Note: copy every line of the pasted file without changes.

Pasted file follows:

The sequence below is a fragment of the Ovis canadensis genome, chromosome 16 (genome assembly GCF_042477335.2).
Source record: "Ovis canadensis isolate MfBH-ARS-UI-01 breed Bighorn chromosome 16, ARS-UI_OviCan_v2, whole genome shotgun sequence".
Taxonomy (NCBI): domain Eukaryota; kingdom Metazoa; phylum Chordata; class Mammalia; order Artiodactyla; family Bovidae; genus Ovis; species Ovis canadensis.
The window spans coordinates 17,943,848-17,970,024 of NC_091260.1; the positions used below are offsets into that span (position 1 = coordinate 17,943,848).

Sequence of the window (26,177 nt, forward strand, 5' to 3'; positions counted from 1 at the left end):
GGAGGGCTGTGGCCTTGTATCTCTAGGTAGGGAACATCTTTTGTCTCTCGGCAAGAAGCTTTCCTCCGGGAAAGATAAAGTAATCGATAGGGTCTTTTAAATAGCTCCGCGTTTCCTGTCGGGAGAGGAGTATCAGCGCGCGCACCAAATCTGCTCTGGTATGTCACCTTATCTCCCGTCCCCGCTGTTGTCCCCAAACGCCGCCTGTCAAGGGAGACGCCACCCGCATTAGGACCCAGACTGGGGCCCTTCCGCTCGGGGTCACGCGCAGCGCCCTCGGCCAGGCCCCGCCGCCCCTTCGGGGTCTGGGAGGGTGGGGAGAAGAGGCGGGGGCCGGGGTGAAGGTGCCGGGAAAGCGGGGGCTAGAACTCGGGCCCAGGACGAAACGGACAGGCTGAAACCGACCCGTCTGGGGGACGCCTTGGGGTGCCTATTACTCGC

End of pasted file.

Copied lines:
The sequence below is a fragment of the Ovis canadensis genome, chromosome 16 (genome assembly GCF_042477335.2).
Source record: "Ovis canadensis isolate MfBH-ARS-UI-01 breed Bighorn chromosome 16, ARS-UI_OviCan_v2, whole genome shotgun sequence".
Taxonomy (NCBI): domain Eukaryota; kingdom Metazoa; phylum Chordata; class Mammalia; order Artiodactyla; family Bovidae; genus Ovis; species Ovis canadensis.
The window spans coordinates 17,943,848-17,970,024 of NC_091260.1; the positions used below are offsets into that span (position 1 = coordinate 17,943,848).

Sequence of the window (26,177 nt, forward strand, 5' to 3'; positions counted from 1 at the left end):
GGAGGGCTGTGGCCTTGTATCTCTAGGTAGGGAACATCTTTTGTCTCTCGGCAAGAAGCTTTCCTCCGGGAAAGATAAAGTAATCGATAGGGTCTTTTAAATAGCTCCGCGTTTCCTGTCGGGAGAGGAGTATCAGCGCGCGCACCAAATCTGCTCTGGTATGTCACCTTATCTCCCGTCCCCGCTGTTGTCCCCAAACGCCGCCTGTCAAGGGAGACGCCACCCGCATTAGGACCCAGACTGGGGCCCTTCCGCTCGGGGTCACGCGCAGCGCCCTCGGCCAGGCCCCGCCGCCCCTTCGGGGTCTGGGAGGGTGGGGAGAAGAGGCGGGGGCCGGGGTGAAGGTGCCGGGAAAGCGGGGGCTAGAACTCGGGCCCAGGACGAAACGGACAGGCTGAAACCGACCCGTCTGGGGGACGCCTTGGGGTGCCTATTACTCGC